If you found this blog by Googling my name or by following sundry noxious links (you know where), please note that all claims that I was fired from my job are 100% false, as are most of the other things written about me. I don't know the people who are libeling me, but it's clear they have some imaginary axe to grind and way too much time.

Tuesday, September 28, 2010

Possibly a Farewell

I thought for a while that I was eventually going to rehabilitate this blog, but I lost most of my desire to eat out once I decided I was eventually going to join the industry - all I want to do is cook! I keep a blog of my thoughts and ideas re: food/life elsewhere, and in writing I've reached certain positions regarding this scene. They can be summed up as such:

1) 95% of food writing, mine certainly included, is profoundly boring. Because you can't yet lick a computer screen, it's inherently the wrong medium.

2) I dislike most foodies, because they also tend to be very boring people. The conversations rarely move beyond "Have you been to so-and-so's new restaurant?" I'm paraphrasing Roger Ebert when I say that food should be ecstatic but still never more interesting than your company.

3) I am not comfortable with the ethics (or lack thereof) of most amateur restaurant blogs. I once was offered a restaurant-review job at a magazine. I wrote two reviews before deciding I was too young and too uninformed to fuck with someone else's livelihood. I don't think I'll ever feel old or informed enough.

4) Most restaurants I see opening in Manhattan feel soulless to me. I am uninterested in trying the vast majority of them, because too often they smell like PR buzzwords and cultural appropriation.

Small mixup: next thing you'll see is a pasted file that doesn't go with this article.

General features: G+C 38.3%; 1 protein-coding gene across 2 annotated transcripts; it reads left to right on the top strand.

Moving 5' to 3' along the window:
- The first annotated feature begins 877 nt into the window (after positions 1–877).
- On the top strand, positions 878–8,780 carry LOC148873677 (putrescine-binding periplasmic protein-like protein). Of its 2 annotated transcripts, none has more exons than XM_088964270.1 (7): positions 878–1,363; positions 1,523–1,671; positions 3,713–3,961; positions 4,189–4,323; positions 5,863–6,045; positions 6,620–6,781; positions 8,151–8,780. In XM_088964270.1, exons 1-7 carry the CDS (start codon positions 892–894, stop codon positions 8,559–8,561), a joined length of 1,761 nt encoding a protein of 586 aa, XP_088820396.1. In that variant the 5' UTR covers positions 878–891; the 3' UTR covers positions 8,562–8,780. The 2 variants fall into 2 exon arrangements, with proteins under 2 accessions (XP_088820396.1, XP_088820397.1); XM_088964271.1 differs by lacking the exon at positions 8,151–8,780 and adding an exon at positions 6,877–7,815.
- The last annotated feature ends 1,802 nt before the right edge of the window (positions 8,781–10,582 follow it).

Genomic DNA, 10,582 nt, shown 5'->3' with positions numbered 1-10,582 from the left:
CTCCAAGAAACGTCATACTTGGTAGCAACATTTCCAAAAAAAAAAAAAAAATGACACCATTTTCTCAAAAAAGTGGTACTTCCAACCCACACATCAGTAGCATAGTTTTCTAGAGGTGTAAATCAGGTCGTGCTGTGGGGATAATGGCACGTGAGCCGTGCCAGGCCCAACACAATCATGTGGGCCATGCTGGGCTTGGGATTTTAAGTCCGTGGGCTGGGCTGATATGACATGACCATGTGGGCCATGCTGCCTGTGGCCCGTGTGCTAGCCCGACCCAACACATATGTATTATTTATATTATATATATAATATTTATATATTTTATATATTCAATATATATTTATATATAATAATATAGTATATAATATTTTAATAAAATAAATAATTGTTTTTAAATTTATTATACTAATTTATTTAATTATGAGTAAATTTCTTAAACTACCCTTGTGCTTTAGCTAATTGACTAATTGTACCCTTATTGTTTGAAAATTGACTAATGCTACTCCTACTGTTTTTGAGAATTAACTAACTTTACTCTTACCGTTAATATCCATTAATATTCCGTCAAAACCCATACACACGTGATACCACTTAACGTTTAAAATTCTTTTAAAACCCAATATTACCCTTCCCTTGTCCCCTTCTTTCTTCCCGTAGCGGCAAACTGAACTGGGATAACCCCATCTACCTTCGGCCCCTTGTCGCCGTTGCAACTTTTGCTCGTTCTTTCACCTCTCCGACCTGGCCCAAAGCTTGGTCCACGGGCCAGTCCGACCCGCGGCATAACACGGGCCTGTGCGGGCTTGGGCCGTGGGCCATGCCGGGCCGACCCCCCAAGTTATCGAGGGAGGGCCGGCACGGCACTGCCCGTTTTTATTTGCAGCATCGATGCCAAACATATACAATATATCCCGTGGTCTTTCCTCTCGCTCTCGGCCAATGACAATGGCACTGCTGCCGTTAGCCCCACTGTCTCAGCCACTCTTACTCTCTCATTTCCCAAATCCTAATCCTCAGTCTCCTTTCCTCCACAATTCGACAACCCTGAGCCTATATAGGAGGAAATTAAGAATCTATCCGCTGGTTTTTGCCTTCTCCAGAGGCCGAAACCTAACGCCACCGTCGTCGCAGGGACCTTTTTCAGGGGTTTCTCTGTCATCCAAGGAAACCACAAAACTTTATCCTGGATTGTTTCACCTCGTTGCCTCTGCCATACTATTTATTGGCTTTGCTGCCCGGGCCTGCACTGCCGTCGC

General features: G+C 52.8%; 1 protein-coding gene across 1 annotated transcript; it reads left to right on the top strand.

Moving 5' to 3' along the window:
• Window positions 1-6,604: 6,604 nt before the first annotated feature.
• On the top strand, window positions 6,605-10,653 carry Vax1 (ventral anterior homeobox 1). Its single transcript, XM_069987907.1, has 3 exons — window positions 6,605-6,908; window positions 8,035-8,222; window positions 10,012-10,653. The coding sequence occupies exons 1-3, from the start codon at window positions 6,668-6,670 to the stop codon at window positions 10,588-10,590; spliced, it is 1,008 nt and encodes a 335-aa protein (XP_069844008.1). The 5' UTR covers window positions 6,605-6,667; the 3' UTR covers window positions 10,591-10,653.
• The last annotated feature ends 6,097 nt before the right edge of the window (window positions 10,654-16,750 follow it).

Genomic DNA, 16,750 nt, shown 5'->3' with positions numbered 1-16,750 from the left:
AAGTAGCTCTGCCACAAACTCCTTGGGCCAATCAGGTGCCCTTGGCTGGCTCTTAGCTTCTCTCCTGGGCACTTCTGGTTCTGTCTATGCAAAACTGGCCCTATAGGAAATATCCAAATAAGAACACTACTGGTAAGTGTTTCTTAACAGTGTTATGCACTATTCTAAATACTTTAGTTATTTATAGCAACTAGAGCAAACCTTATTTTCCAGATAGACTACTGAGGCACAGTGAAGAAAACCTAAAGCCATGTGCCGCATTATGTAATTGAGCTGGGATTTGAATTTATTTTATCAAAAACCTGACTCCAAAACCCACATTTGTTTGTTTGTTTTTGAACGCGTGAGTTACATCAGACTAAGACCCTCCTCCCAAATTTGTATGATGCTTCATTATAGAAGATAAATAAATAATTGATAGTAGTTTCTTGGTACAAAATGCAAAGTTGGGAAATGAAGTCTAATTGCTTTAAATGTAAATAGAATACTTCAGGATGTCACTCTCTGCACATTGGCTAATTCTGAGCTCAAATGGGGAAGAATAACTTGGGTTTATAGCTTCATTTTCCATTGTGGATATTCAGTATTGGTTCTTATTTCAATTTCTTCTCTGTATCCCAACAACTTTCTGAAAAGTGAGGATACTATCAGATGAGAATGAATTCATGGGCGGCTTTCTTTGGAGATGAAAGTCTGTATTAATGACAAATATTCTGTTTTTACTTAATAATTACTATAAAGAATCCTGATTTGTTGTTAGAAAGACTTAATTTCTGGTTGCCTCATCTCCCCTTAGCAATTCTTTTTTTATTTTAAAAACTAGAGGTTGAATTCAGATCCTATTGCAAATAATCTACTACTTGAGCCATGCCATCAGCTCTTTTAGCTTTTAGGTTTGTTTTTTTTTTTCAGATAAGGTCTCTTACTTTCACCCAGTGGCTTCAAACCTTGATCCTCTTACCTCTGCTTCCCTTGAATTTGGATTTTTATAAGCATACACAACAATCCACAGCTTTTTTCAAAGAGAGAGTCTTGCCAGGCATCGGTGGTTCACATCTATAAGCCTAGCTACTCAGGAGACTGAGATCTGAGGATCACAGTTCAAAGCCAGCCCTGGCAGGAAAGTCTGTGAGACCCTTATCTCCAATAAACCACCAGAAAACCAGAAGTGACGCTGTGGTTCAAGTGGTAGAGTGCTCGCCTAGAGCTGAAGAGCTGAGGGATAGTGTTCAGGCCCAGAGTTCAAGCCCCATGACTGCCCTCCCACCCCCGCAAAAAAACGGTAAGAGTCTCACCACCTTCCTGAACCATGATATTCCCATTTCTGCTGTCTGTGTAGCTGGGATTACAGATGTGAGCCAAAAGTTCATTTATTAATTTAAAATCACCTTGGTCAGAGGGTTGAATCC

These days, the only places I'm interested in are Chinese places, because someday I'll be part of the young creative force shaping the future of Chinese food in America.

Speaking of which, strangers like me waaaay more when I tell them my next step is cooking school in China - their eyes light up. Most of the people I meet, through this blog and elsewhere, work in finance, and what I've learned is that pretty much everyone in finance loves food, and pretty much everyone in finance has a wildly impractical dream career they're dying to pursue. Obviously, many of us are in this field either because we have to be or feel we have to be, and it can be really hard to leave. I am so grateful that I went to college, grateful that I have a job and health insurance and savings in this economy, and triply grateful that I get to walk away from it and try something else when I so choose. The option to take risks, to invite the possibility of failing spectacularly, is an immense privilege.

As of yet, I have no time frame. I'm not leaving my job anytime soon, which gives me ample time to continue the research and networking I've started. If anybody has any leads on great Chinese cookbooks, let me know. I continue to eat with strangers in New York, so drop me a line. I would especially love to eat with restaurant industry professionals - I'll buy you a drink and pick your brain.